The Transformation of Medicaid in Public Schools
By Devon Day, DHS, MS, PA-C
When thinking of the government, tax funded program, Medicaid, K thru 12 schools don’t typically come to mind. However, Medicaid has contributed to the reimbursement of medically necessary devices and/or services for students whose special education plan falls under the Individuals with Disabilities Education Act (IDEA) (Authors S. Bachman and S. Flanagan Medstat Group, 1999). Examples of medical services covered under IDEA and reimbursed through Medicaid include physical therapy, speech therapy and occupational therapy. However, the recent push for schools to manage the mental health of their young students has been funded and incentivized by the Center for Disease Control (CDC) and the US Department of Education through Medicaid.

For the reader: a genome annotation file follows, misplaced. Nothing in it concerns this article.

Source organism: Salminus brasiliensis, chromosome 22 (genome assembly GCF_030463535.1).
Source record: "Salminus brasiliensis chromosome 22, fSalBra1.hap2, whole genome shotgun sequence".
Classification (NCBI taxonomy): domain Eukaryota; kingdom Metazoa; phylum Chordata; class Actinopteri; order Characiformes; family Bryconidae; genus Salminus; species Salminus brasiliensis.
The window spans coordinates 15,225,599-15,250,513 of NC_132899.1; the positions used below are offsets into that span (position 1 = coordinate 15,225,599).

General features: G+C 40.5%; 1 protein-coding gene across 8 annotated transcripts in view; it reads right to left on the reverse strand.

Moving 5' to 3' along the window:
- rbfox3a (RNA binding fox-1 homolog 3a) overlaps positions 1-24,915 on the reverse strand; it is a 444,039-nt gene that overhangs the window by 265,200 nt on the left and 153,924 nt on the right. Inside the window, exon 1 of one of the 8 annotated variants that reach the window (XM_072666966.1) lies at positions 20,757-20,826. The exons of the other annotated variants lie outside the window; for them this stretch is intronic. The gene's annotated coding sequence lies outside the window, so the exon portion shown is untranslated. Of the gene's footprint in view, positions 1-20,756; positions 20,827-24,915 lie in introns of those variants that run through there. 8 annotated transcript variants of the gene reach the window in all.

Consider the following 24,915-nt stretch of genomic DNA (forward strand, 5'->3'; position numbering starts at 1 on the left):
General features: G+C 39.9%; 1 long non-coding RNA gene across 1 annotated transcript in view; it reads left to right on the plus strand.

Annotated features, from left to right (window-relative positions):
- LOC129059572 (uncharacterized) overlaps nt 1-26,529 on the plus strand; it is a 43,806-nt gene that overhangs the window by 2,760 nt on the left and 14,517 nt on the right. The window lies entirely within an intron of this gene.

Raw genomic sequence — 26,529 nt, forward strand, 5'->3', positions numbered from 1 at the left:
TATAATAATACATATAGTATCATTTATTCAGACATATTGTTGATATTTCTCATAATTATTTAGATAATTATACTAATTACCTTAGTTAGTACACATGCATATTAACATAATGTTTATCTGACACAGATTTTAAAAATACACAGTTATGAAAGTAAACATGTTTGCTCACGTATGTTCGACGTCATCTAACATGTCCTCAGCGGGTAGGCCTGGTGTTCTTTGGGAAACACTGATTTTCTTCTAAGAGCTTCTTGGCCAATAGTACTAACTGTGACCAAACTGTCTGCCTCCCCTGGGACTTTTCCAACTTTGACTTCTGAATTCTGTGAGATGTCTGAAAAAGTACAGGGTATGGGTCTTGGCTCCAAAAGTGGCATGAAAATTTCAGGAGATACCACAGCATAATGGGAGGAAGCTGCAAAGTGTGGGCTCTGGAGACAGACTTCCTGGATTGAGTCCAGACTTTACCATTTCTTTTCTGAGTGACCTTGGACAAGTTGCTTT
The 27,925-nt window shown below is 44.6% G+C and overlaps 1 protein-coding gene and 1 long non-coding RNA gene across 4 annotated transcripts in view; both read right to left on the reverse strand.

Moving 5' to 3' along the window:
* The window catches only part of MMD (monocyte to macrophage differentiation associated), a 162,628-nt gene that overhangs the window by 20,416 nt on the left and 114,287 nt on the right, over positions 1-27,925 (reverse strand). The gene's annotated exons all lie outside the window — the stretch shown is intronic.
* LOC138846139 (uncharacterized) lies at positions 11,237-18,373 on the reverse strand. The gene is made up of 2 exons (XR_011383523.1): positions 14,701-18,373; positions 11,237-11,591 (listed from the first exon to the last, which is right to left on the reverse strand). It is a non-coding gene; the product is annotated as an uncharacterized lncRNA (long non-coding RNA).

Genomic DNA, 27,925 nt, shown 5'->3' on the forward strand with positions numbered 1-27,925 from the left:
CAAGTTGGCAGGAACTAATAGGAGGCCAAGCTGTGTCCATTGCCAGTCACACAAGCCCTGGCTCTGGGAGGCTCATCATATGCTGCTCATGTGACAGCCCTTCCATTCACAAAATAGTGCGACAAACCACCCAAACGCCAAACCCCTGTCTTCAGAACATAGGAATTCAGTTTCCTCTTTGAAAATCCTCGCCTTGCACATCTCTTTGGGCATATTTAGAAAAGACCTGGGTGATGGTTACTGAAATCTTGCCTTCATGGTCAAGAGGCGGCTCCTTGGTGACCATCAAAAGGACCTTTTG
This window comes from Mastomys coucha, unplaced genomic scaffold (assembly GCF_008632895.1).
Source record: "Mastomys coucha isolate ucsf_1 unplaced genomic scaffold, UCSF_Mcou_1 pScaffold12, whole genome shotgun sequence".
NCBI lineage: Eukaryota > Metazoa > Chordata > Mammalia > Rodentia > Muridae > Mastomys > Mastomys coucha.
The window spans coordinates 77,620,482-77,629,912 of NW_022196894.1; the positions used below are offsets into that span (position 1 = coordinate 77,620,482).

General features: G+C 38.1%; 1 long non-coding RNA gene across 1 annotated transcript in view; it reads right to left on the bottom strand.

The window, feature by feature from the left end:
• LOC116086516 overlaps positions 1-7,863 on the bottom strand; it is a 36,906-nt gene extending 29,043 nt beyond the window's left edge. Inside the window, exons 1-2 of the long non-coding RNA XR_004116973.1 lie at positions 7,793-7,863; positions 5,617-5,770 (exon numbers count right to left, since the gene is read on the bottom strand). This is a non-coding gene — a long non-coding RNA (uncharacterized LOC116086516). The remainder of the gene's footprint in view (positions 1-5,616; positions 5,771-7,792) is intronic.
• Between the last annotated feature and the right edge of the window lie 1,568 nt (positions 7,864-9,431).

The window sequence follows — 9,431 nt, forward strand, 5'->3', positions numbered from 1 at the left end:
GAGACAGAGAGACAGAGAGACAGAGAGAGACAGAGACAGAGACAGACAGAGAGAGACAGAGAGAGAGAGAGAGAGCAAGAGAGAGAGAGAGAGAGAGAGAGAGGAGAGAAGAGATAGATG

The traditional school model that required parental consent for a school nurse to administer Tylenol, has begun a subtle transformation into an all-inclusive school-based health clinic model. The CDC website states that U.S. public schools have “direct daily contact with more than 15.4 million students attending grades 9-12” and “recommends actions that school districts and schools can take to ensure students have access to key school health services through on-site services at schools.” (2023, March 31). On May 3, 2022, the US Department of Health and Human Services (HHS) announced 25 million would be funded through the Health Resources and Services Administration (HRSA) to “ improve and strengthen access to school- based health services in communities across the country” and “support local partnerships between schools and health centers to provide children and youth the comprehensive physical and mental health care they need” (Assistant Secretary for Public Affairs (ASPA), 2023). In a letter to every state Governor, dated March 24, 2022, the Biden administration announced their intent to “provide additional technical assistance, resources and support that will provide guidance on the federal funding available for school-based physical and behavioral health services, including how Medicaid can support the delivery of these services” (US Department of Ed, 2022).